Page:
Poems by Ritoshree Chatterjee with Illustrations from Subarnarekha Pal

Ragdoll

My sweet, you
asked me
about                                  Insanity

Ragdoll
insanity
/ɪnˈsanəti/
noun
the state of being seriously mentally ill; madness.

I held up
peachblossom
candies

for you, and
ruminated
the whistling

monster; eyes
carmine, chasing
me

till I slipped into
my greyscaled,
homestead

listening to mom’s
sewing machine
ratatat

ratatat

‘Ma, I want to play’
ratatat

‘Sing to me at night?’
ratatat

‘Ma, there’s a monster outside’
ratatat

her eyes, red
from Moscato
wine, red

wool for my
stillborn
brother

red with the
monster, now

inside

in our family,
the heir wears
red wool

ruffles

blessed be

but I crowned
myself, with
a wreath of

peonies

My sweet, my
insanity
lies in peony

wreaths and
watercress
tufts

not in the angry
willowtree of
welts

father carved
in
me

nor in the
porcelain
Buddha

that smashed to
smithereens
as the old man with

bald spots and
garlic
breath

shoved me
down on
his aisle of

little
crotches
smelling like

daffodils

and an old
photograph of a
buck naked

ukulele
lady with
blackbeetle

nipples,
smoking
Havana

how I wanted to be her

‘You’re a  whore’
he
whispered,

his white hands
poking
down my

tadpole legs

and I believed him

Homecoming

Homecoming

There are days you
smell of
sad white linen and

aftershave

and I let you brush off
cobwebs from
my back and

cigarette stubs
from my
navel

… and you
drown yourself, in
drunken whiffs of

long withered buttercup
breasts, and
smoldered

sea-salt smiles

There are days I
toss, mustard
seeds and lima

beans, my
cluttered beads
of rosary

and wonder why
someone with a
smile like

dawn
breaking open

would drift to sleep, to
paltry thighs, and
purplish

skin

There are days our
tiny porch lies
strewn with flaming

leaves of Chinar

and you gently
blow them snowflakes
off my sweatcaked

sleeping, forehead

and you let me
lie, amongst
solitary chirps

of homecoming
swallows, gathering
straw

wishing I knew.

 

 

Fable of a Mayflower

  1. My eyes trickle sand and sweat and seasaltshe is an April girl and her island is overgrown with watercress and flamingofishes her nipples smile at me bits of salmon sun dripping from her lips uncouth

Mayflower I
after my starved half lidded eyes scan past her soft red mud underthighs I veer into her eyes and see the ocean I cannot afford to drown again so I close them sickly portholes and let the sun dry up my tears instead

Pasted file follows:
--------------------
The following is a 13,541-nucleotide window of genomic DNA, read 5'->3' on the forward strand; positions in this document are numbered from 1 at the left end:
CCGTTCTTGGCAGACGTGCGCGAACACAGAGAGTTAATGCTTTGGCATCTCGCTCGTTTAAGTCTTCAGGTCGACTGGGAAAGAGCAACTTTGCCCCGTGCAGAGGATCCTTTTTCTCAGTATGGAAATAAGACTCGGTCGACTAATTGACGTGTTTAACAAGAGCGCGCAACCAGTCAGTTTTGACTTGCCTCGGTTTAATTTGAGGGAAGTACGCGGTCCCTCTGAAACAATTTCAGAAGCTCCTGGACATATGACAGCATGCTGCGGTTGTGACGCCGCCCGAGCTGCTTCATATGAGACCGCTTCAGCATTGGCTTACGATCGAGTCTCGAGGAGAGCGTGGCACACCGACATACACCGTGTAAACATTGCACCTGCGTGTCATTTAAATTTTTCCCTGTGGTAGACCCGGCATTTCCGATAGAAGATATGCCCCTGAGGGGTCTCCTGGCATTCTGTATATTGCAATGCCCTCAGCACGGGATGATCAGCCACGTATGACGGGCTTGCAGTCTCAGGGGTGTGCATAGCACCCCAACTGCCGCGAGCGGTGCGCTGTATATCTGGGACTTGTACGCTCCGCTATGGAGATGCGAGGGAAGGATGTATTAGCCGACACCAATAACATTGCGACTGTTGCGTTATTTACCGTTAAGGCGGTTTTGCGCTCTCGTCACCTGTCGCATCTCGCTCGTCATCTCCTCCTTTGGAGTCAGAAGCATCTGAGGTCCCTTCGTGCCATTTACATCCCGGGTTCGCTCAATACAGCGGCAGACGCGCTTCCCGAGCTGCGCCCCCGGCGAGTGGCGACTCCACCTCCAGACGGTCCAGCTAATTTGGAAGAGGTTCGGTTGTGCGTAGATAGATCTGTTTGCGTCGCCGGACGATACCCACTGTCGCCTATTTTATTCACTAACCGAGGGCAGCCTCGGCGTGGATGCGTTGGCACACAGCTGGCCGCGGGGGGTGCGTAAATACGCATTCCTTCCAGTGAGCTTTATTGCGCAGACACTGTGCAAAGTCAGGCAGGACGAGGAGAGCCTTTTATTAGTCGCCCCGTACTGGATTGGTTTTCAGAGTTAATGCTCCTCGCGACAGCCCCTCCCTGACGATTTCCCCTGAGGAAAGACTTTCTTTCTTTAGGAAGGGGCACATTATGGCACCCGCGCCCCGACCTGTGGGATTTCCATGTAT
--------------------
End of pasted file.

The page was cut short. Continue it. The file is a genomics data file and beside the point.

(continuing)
II. She stared at me till the sky broke open
Mayflower II
she cracks open few coconuts and we slurp the virgin nectar and we let the rain drops kiss our naked skin she hums ditties and lullabies only a mother could
hum her brazen fingertips run over her belly bulging like waves and lemon flowers

it is when she intertwines my coiled hollowed digits into hers and tiptoes into a cove layered with pink debris and pondscum I realise I have known her before for inside lies a skeleton which is barely a skeleton for its skull is smashed to bits and miry worms tear off dregs of rainsoaked flesh still hanging by the ribcage

III. My memories creep back as leaves blush amaranth
Mayflower III
we made love on a mottled autumnal carpet and she giggled while I sucked her areolas peached with perspiration the earth crumbled and the oceans waltzed astray from afar drifted hushed voices of bearded men frigid with frugality and foresight to them we were damnable bloodworms feeding on sweat and semen

while they excused their woebegone desolate pride to law books and zephyrs from primrose canopies none of them had known the wet aching mouth of a woman craving a fortnight’s bliss none of them had spent themselves on distant dreams of bumblebee lips I felt spit settle down my collarbone and tasted blood and clinks of skull and clasped her waist underneath me melting

IV. The graves are done and the only mourners are snowflakes
Mayflower IV
we let ourselves be draped in myrtle and seaweed and fasten barbed icicles and make our sturdiest dig the child lies unborn motionless when I brush my tongue along her waning navel my tongue is cold and dormant and my hands ache as I warble for the babe to wake up to whiffs of fossilized plumeria she pecks me not on the torso not on the lips
I have never felt so unaccustomed to forehead kisses before I hold back frozen gnawing at my grave and hers her eyes are jagged an insane shade I have never seen before

 

a bluebird trills then she’s a breeze that never has been I lie down wooden and wait for spring and the wildflowers

RC

 

Ritoshree Chatterjee studies English Literature at Chandernagore College, writes poetry to find peace and voraciously devours much, from Marquez to Murakami.

 

 

Subarna

 

Subarnarekha Pal is an independent thinker and enthusiast and jams poetry with her friend. Amidst everything, she struggles to be an artist.

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